• Revisions for "Other users" : Do not save session-local data within diagnostics; Do not save Lisp image; ensure full authorization and authentication with upstream issue tracking agency, in network transactions transmitting of diagnostic information
          • Debugger hook : How to apply that usefully on a mobile platform?
            • Usage Case - Developer's mobile platform
              • Context: Prototyping and testing
              • Context: Unexpected situation in program
            • Usage Case - User's mobile platform
              • Context: Regular application procedures
              • Context: Unexpected situation in program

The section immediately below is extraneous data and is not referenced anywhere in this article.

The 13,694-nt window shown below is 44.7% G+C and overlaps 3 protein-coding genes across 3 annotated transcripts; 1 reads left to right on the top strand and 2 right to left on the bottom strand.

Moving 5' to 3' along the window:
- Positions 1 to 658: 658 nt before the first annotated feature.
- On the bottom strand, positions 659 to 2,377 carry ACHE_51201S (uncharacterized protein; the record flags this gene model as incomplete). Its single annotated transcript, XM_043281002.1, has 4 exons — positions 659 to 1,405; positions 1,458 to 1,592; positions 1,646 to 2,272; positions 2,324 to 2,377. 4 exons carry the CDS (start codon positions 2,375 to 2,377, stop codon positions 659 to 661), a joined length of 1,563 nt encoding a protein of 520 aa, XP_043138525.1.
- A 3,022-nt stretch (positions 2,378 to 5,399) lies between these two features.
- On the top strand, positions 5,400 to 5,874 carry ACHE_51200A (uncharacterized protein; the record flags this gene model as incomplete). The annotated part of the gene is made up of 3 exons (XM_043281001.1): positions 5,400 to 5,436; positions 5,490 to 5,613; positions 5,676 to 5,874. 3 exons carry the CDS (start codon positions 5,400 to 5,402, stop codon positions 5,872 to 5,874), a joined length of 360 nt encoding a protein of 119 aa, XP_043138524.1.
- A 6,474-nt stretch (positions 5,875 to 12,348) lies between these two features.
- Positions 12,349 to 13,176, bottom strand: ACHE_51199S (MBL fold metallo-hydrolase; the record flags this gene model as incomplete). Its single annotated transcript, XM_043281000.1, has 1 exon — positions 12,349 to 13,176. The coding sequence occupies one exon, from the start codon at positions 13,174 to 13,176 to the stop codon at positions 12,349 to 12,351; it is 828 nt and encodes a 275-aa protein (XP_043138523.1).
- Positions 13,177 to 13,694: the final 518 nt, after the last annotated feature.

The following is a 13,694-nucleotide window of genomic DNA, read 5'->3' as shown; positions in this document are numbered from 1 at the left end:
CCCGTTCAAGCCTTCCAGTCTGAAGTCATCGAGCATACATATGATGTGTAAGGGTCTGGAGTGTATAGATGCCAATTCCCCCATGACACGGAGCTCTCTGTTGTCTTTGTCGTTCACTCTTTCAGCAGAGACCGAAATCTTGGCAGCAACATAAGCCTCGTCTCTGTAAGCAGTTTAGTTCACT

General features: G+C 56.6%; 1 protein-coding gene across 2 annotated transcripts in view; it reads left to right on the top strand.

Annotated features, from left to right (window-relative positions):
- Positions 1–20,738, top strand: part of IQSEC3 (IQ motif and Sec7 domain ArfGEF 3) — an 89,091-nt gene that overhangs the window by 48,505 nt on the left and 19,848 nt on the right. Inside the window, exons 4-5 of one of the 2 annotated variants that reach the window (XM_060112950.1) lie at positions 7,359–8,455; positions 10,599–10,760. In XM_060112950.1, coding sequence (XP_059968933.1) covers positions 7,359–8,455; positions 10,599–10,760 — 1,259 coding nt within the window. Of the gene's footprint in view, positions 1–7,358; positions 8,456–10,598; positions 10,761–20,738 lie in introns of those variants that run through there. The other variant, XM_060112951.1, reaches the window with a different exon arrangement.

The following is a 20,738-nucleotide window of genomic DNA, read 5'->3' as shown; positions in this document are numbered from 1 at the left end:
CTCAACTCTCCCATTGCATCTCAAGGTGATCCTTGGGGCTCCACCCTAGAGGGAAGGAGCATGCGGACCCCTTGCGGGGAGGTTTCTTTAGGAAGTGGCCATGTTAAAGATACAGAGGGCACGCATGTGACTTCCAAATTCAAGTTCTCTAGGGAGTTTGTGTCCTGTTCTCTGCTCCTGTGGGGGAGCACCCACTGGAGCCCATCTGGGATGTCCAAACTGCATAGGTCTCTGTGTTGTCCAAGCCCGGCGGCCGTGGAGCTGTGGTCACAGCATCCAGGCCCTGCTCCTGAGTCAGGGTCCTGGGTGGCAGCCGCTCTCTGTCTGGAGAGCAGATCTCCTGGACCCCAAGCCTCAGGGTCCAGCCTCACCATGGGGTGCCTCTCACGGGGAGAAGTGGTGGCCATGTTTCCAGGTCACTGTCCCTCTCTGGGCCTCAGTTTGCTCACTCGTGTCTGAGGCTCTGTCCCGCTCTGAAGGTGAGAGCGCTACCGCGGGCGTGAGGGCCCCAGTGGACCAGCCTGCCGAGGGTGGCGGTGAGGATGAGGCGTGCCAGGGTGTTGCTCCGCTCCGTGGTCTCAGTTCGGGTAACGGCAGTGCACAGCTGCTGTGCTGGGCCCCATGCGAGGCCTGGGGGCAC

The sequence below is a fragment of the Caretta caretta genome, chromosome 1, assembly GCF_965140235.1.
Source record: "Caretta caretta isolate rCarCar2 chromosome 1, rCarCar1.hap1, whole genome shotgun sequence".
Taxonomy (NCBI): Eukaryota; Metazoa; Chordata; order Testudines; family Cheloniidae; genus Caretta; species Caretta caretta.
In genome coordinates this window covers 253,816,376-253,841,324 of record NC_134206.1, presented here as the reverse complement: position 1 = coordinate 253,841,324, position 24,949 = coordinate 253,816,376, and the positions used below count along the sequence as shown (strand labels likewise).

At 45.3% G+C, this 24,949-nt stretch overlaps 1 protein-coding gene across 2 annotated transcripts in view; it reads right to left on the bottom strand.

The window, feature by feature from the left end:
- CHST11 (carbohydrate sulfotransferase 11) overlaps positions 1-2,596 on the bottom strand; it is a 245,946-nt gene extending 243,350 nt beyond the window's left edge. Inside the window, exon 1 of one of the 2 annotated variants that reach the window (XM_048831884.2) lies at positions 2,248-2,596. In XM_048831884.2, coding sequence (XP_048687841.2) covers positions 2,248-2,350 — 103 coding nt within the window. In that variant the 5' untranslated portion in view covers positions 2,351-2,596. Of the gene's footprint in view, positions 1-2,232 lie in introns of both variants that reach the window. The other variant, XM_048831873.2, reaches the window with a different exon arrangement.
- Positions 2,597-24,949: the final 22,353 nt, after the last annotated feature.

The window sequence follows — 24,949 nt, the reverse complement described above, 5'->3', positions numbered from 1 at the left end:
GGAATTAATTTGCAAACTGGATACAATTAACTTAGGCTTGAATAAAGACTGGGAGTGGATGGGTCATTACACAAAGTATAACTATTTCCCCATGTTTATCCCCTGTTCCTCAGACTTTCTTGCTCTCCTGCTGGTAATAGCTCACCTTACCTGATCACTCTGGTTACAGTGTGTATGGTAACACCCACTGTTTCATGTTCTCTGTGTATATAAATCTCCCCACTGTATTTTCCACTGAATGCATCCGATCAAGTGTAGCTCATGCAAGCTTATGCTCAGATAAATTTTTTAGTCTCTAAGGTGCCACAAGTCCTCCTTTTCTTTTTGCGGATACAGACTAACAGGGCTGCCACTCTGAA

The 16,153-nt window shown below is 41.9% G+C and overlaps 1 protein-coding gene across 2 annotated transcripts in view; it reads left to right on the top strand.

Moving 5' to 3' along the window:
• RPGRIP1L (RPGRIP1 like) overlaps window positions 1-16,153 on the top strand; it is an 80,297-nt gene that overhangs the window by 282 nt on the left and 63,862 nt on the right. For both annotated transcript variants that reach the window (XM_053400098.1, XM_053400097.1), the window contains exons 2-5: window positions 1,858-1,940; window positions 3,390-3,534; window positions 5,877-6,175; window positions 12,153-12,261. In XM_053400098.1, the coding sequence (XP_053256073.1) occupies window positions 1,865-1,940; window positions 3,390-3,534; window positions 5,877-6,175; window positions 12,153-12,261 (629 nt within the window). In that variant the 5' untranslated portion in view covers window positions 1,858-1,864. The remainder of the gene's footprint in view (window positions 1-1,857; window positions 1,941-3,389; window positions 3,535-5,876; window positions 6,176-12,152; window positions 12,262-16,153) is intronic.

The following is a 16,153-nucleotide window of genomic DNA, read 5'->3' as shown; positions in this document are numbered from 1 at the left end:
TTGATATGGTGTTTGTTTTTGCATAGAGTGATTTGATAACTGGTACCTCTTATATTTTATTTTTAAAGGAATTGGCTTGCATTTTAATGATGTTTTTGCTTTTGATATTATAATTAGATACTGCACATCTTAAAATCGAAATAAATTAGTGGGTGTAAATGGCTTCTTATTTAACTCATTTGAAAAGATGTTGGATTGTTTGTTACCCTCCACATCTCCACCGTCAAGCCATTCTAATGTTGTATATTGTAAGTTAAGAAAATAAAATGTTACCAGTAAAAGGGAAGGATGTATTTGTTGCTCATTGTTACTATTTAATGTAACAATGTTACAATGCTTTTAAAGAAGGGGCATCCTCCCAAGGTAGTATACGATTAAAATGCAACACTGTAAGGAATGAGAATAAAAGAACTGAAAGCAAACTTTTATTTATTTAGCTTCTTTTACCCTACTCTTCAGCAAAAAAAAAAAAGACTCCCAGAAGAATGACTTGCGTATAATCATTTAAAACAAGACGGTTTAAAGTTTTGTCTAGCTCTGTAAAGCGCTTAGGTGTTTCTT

• Debugger hook   How to apply that  usefully, for server diagnostics?
          • Data models : How to "flag" session-local data values, so as to prevent their printing or storage onto media outside of environment of a running Common Lisp program?
          • Systems models : How to securely and conveniently (?) encrypt a saved Lisp image?
            • Further implications onto design and development of digital platform operating systems?
          • How to integrate developer tools, in a novel manner, with Xen? 
            • cf. Xen Dom0 
              • Emulator as Dom1 instance
              • Xen must be (?) installed directly on platform hardware
              • Orthogonal to: Microkernel design.
            • cf. Amazon Web Services
              • Application of Xen